Soroco football outruns Rangely to end losing streak
Aug. 29, @ Caliche 30-18 Loss
Sept. 4, vs. Sanford 48-12 Win
Sept. 12, @ Plateau Valley 33-26 Loss
Sept. 18, vs. Dayspring Christian 55-18 Loss
Oct. 2, vs. Norwood* 51-14 Loss
Friday, vs. Rangely* 42-28 Win
Oct. 24, vs. Plateau Valley*
Oct. 30, @ Hayden*
*indicates league game
Oak Creek — Soroco High School football coach Dick Dudas called it the ugliest play he had ever seen. Against visiting Rangely on Friday in Oak Creek, the Rams ran what was supposed to be a sprint draw from junior quarterback Issac Jonas to senior halfback Eric Logan, but the pair just couldn’t get on the same page for the transition.
“Somehow, they blasted into each other,” Dudas said, “and when the smoke cleared, he was going down the field for a touchdown.”
The mishap kept the ball with Jonas, who turned the dud into an 82-yard touchdown run, a key play that pushed the Rams ahead by three scores in the second half and effectively sealed their eventual 42-28 win.
“Still don’t know what to do about giving up points on defense, but our offense, we just have a lot of athletes on offense,” Dudas said. “Much better performance. Happy for the young men.”
The win snapped a three-game losing streak for Soroco (2-4) and gave the Rams their first conference win in two tries this season. Rangely fell to 2-5.
After being punished by highly ranked Dayspring Christian and Norwood the past two games, Dudas knew the team needed to make a few changes. The first was mental, with Dudas saying the team had been playing not-to-lose, as opposed to playing to win. The second big change came on the line, with senior running back/linebacker Storm Veilleux moving into the trenches to give the Rams a little extra push up front.
“I told my players from the beginning that the game was going to be up front, no matter what,” Jonas said. “I think we just started executing on our line and that was the difference.”
The teams punted their way through a scoreless first quarter before Rangely took an 8-0 lead on a 14-yard touchdown pass two plays into the second quarter. Soroco’s line started to do work after that, allowing its offense to get in a rhythm. A short Eric Logan touchdown run made it 8-6, and it was a 41-yard TD run by freshman Jace Logan that gave the Rams a 14-8 lead.
A long TD pass by Rangely made it 14-all. Then, Jace Logan struck again, taking the ensuing kickoff back 75 yards for the score. The return was originally called back because of a hold, but as the offense was walking onto the field, the referees reversed the call, saying the hold had been on Rangely instead, and they had miscommunicated the call.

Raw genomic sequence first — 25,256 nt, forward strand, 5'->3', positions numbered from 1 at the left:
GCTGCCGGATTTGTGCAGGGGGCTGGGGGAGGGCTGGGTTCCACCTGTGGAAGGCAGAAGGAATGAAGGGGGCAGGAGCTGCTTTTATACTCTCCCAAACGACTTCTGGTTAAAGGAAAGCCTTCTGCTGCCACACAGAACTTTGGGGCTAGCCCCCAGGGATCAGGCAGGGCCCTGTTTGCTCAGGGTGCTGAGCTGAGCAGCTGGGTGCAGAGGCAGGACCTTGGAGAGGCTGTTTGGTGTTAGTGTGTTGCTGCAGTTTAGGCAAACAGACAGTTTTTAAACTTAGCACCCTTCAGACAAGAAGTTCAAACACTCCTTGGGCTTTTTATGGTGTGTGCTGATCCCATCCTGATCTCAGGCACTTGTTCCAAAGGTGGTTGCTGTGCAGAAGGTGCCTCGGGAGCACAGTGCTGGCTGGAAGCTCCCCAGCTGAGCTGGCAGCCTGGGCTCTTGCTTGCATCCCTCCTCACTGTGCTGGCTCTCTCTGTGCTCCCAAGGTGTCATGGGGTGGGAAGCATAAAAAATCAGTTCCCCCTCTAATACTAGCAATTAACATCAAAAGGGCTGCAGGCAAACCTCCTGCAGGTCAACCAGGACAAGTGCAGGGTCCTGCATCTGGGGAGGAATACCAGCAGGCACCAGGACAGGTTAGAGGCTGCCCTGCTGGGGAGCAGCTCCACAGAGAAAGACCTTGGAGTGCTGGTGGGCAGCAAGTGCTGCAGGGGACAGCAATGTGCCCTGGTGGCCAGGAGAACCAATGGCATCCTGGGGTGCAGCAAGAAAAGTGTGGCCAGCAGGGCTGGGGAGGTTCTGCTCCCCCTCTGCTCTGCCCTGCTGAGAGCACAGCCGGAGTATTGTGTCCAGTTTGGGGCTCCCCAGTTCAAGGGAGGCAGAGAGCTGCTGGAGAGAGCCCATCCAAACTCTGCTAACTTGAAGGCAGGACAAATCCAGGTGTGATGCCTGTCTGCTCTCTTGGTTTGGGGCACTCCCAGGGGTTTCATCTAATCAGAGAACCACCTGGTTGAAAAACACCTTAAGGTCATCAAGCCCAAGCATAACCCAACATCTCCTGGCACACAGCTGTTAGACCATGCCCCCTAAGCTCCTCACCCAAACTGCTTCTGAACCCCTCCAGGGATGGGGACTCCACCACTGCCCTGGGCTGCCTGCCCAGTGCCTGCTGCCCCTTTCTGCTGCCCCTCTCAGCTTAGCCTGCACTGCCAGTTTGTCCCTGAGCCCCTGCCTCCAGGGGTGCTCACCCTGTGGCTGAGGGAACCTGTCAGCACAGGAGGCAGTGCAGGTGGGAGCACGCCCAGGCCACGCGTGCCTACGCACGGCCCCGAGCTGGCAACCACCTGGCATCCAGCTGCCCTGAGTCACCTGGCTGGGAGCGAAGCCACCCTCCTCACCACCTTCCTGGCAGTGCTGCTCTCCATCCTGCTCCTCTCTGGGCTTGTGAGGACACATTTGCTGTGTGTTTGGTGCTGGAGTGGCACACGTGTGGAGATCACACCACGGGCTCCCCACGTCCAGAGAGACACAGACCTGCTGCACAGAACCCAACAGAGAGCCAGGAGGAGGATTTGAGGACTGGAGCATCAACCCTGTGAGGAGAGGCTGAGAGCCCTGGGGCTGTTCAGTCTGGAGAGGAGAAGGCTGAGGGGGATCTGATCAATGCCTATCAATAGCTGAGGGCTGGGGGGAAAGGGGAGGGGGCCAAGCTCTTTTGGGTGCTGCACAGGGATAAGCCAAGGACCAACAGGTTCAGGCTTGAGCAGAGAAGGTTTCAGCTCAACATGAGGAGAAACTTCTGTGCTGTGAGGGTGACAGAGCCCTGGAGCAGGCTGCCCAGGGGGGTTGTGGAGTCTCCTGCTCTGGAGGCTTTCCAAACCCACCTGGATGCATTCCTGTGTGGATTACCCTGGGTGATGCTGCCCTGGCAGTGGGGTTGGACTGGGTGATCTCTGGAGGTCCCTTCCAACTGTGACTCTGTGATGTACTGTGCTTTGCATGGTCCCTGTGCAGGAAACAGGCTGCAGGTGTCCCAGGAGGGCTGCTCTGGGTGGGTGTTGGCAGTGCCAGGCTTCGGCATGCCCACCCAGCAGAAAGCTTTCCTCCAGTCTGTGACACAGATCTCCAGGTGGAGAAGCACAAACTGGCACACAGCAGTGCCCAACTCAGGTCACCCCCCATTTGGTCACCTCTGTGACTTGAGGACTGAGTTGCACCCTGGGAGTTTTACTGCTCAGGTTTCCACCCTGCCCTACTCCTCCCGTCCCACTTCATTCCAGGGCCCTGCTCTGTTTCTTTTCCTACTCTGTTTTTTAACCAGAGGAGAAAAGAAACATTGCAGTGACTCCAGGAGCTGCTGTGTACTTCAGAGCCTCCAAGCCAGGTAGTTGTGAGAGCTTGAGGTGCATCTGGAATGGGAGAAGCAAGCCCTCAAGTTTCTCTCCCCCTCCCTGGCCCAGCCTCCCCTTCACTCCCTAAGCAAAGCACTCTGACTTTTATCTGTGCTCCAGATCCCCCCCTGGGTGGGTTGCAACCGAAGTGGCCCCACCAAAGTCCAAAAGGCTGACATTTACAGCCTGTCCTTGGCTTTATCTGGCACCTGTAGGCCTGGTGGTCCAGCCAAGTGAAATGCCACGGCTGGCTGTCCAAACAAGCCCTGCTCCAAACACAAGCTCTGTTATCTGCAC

“We were a little confused, because we didn’t see any penalties. It was great when we got that turned around,” Jonas said. “If we are down a little bit, and we get scored on, and we are kind of loosing momentum, (Jace Logan) can definitely pull something out and go score.”
Soroco scored again before the break, a 22-yard interception return by Jonas on a tipped pass to give the Rams a 28-14 halftime lead.
Turnovers were a major part of the game, with Rangely committing six to just one for Soroco. Jonas’s long TD run, the “ugly” one, came after Soroco’s Ivan Perez recovered a fumble deep in Ram territory. Soroco led 34-14 after three quarters, but had the lead cut back to 34-22 on a 9-yard score by Rangely’s Kiki Ruiz on fourth down.
Soroco answered right back, a 49-yard touchdown run by Jonas, putting the game completely out of reach. Rangely’s final score came on a 51-yard run by Ruiz with about two minutes to play.
“It feels great. We had a great week of practice that definitely helped,” Jonas said. “They run hard. They are a good team. But if we are getting beat up a little bit, and we get a turnover, then we just regain that momentum.”
Soroco now has a week off to prepare for a senior day visit from Plateau Valley on Oct. 24. Soroco lost at Plateau Valley, 33-26, on Sept. 12 in a non-league game.
Support Local Journalism
Support Local Journalism
Readers around Steamboat and Routt County make the Steamboat Pilot & Today’s work possible. Your financial contribution supports our efforts to deliver quality, locally relevant journalism.
Now more than ever, your support is critical to help us keep our community informed about the evolving coronavirus pandemic and the impact it is having locally. Every contribution, however large or small, will make a difference.
Each donation will be used exclusively for the development and creation of increased news coverage.